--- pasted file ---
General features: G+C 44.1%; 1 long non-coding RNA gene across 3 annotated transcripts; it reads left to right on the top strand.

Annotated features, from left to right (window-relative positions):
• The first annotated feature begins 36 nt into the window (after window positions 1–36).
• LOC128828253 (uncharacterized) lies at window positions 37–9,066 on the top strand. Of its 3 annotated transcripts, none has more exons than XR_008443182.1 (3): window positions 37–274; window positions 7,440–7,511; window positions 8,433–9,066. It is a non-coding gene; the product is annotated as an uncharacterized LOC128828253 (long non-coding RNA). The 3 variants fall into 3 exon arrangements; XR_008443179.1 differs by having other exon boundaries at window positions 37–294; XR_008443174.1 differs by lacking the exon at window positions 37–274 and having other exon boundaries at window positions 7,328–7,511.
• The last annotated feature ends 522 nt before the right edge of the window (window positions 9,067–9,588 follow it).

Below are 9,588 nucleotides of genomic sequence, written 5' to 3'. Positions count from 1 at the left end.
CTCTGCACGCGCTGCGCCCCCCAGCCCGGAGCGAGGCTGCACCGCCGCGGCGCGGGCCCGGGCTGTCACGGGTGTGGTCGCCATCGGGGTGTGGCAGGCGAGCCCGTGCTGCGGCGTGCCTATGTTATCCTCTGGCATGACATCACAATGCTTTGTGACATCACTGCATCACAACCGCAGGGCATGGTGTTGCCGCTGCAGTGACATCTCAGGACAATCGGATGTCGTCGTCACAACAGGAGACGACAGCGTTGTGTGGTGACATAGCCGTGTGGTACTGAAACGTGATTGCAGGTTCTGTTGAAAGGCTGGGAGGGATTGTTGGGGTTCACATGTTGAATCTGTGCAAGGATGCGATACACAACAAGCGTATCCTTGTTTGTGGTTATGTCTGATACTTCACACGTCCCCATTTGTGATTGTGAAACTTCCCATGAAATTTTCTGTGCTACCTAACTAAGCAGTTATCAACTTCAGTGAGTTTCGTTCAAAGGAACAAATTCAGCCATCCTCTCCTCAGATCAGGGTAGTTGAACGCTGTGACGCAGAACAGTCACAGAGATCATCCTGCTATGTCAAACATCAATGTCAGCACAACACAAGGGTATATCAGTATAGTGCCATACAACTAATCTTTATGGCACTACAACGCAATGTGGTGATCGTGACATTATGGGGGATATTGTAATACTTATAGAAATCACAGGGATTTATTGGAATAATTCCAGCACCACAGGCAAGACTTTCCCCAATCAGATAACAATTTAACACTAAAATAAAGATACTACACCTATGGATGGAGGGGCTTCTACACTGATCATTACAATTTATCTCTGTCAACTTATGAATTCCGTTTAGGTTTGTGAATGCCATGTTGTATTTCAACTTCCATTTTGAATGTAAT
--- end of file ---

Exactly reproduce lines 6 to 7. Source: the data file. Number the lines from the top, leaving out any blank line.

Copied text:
Below are 9,588 nucleotides of genomic sequence, written 5' to 3'. Positions count from 1 at the left end.
CTCTGCACGCGCTGCGCCCCCCAGCCCGGAGCGAGGCTGCACCGCCGCGGCGCGGGCCCGGGCTGTCACGGGTGTGGTCGCCATCGGGGTGTGGCAGGCGAGCCCGTGCTGCGGCGTGCCTATGTTATCCTCTGGCATGACATCACAATGCTTTGTGACATCACTGCATCACAACCGCAGGGCATGGTGTTGCCGCTGCAGTGACATCTCAGGACAATCGGATGTCGTCGTCACAACAGGAGACGACAGCGTTGTGTGGTGACATAGCCGTGTGGTACTGAAACGTGATTGCAGGTTCTGTTGAAAGGCTGGGAGGGATTGTTGGGGTTCACATGTTGAATCTGTGCAAGGATGCGATACACAACAAGCGTATCCTTGTTTGTGGTTATGTCTGATACTTCACACGTCCCCATTTGTGATTGTGAAACTTCCCATGAAATTTTCTGTGCTACCTAACTAAGCAGTTATCAACTTCAGTGAGTTTCGTTCAAAGGAACAAATTCAGCCATCCTCTCCTCAGATCAGGGTAGTTGAACGCTGTGACGCAGAACAGTCACAGAGATCATCCTGCTATGTCAAACATCAATGTCAGCACAACACAAGGGTATATCAGTATAGTGCCATACAACTAATCTTTATGGCACTACAACGCAATGTGGTGATCGTGACATTATGGGGGATATTGTAATACTTATAGAAATCACAGGGATTTATTGGAATAATTCCAGCACCACAGGCAAGACTTTCCCCAATCAGATAACAATTTAACACTAAAATAAAGATACTACACCTATGGATGGAGGGGCTTCTACACTGATCATTACAATTTATCTCTGTCAACTTATGAATTCCGTTTAGGTTTGTGAATGCCATGTTGTATTTCAACTTCCATTTTGAATGTAAT